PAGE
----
Graphic Novel Review 189/365: Kid Beowulf

Please keep up with all of my old Graphic Novel Reviews here as I quest for 365 in 365 days! Or search #GN365 on Twitter.

Hey, all!  No special theme this week, just some cool books that I’ve been waiting to tell you about!

Title: Kid Beowulf

Author(s): Alexis E. Fajardo

Publisher: Andrews McMeel Publishing (2016)

Age Rating: 7+

I met Alexis Fajardo this past summer.  Such a cool guy.  And listening to him talk about his book and his process, you can tell that he seriously believes in Kid Beowulf, what it can do, and just how much fun he has creating it.  I’ve met many creators and illustrators over the past five years of working the cons, and people rarely have the mix of natural talent and passion as I encountered with Alexis.

This is one of the most literary graphic novels that I have read that is geared toward younger readers.  What Fajardo has created here is a complex world that makes no excuses for its complexity.  Not only is Fajardo’s pacing fantastic through the three parts of book one, but the character development is extraordinary, feeling more Shakespearean than YA graphic novel.  As a reader, we get the pleasure of watching how the relationships play out to the book’s third-act finale.  I have yet to read book two, but I have no doubt the flow and story will be just as impressive.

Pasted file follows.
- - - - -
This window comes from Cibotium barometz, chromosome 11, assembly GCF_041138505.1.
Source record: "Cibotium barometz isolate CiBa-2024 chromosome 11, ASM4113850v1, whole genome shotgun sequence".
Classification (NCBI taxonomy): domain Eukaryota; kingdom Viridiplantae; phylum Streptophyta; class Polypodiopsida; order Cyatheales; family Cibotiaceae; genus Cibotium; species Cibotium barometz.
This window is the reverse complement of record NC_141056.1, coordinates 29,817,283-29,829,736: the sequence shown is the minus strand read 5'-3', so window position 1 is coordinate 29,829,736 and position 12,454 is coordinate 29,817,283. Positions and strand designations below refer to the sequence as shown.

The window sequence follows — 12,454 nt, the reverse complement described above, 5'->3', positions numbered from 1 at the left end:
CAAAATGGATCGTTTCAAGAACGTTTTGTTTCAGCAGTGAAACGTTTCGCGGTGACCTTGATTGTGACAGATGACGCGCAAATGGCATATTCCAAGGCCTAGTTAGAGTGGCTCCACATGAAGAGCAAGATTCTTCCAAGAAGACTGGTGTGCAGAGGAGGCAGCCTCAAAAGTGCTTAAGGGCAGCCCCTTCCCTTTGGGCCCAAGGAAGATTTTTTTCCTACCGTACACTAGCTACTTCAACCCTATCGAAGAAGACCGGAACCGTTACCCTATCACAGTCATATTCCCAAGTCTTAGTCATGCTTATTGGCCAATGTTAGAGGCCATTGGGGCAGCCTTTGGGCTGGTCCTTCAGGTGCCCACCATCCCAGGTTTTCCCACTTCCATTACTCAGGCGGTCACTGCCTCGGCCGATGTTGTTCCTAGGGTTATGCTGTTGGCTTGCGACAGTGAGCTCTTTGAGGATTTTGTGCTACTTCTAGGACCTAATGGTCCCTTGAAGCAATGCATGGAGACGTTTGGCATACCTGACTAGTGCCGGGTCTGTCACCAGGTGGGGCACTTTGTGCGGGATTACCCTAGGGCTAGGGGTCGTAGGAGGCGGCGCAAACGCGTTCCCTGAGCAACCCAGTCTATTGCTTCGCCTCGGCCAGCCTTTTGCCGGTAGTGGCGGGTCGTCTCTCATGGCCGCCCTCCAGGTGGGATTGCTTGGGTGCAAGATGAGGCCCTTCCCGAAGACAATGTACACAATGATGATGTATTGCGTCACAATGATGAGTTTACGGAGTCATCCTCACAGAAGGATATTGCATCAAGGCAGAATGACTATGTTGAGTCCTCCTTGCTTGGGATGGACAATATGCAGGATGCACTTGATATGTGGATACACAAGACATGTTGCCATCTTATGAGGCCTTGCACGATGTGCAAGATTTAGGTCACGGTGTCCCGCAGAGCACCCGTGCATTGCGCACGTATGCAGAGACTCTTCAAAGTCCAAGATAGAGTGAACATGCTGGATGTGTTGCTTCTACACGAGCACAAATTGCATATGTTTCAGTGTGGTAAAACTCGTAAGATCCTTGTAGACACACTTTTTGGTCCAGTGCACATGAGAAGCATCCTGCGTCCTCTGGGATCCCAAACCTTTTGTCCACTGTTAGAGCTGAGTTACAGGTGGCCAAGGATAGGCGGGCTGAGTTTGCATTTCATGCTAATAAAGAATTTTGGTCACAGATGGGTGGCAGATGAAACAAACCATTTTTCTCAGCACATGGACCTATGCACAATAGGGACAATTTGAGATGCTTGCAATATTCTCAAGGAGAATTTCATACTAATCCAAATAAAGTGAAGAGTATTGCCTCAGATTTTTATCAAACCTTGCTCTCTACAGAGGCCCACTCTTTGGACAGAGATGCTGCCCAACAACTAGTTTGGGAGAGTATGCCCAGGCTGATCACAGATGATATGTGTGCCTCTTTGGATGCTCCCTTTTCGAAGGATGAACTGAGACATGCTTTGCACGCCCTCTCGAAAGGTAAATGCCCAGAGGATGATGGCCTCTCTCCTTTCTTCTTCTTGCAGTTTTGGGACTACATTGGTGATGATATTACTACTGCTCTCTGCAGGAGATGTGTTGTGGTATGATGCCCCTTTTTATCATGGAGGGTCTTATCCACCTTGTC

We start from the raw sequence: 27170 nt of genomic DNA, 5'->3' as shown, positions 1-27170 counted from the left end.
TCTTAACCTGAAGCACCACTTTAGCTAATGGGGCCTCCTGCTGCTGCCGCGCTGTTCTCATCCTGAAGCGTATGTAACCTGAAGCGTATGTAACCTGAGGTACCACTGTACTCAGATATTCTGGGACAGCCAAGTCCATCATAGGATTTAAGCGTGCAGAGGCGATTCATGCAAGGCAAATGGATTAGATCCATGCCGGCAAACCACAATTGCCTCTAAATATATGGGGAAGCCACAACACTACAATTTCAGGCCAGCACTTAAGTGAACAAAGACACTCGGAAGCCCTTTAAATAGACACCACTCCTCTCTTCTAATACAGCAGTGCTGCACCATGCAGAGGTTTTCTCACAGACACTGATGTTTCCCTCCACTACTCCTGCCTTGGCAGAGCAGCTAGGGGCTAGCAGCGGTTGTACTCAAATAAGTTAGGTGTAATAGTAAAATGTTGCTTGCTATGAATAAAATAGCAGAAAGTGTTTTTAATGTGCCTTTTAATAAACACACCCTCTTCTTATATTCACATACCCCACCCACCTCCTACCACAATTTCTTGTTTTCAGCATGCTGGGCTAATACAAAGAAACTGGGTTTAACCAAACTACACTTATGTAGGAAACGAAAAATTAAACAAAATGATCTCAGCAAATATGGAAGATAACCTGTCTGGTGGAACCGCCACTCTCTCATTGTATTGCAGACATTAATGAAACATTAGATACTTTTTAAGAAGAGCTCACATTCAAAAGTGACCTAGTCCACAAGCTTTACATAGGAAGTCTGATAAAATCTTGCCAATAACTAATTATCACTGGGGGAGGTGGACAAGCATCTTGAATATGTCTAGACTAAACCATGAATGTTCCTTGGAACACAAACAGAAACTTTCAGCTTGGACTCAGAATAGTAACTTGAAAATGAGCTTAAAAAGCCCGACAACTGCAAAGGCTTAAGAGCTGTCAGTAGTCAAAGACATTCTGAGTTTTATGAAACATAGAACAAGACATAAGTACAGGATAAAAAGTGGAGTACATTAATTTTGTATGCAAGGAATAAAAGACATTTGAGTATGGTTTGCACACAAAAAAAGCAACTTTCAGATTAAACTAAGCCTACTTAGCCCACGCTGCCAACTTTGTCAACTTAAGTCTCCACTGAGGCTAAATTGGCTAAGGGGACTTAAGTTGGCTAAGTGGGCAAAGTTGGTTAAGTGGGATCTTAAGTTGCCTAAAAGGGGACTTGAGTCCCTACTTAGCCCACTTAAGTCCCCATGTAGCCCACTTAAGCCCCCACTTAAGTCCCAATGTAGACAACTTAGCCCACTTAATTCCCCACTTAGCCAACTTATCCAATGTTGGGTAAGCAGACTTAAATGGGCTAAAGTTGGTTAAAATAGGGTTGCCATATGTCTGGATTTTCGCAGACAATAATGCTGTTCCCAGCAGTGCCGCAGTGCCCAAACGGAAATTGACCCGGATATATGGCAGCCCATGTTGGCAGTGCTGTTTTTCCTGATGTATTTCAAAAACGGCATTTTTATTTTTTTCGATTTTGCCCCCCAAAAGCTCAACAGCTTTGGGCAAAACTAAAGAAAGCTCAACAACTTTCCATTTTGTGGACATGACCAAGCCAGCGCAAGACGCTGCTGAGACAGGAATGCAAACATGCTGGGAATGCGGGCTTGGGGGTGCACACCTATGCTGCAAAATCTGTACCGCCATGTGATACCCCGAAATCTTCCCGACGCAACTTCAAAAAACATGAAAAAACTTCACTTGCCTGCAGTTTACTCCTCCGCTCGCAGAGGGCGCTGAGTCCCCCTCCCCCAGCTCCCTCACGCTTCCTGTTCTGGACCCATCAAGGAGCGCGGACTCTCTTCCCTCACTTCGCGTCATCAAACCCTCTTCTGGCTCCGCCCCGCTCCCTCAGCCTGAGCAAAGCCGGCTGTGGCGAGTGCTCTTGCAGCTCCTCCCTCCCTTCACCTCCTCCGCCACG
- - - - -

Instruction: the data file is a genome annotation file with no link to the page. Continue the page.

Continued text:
The art is simple and fun, but the art’s true beauty lies in its ability to not trip up or interfere with the story, and with so much story being packed into the 191 pages, I’m impressed that nothing seems to get in the way of how much is here.

The back-matter is super cool too; Fajardo gives us a world map, key terms, character glossary, a family tree, origins of the original epic poem, drawing lessons, and more!  Pair these resources with the teacher and reader guides and what you have is an amazing amount of resources to teach this book to a number of grade levels in the English, Reading, or Social Studies classroom.

The Teacher’s Guide focuses on grades 3-5, but when thinking about target readers of the series, I’d say…anyone.  Seriously.  Is it good for grades 3-5?  Yep.  But I loved it, and I’m 40.  And I’ve already had a colleague ask to bring it home to his middle-school kids, and I know a few of my seniors that will eat it up!  There’s something about good story that is ageless, and if you dig backstories of epic heroes with dragons and monsters, this one will be hard to pass up.

Happy reading!


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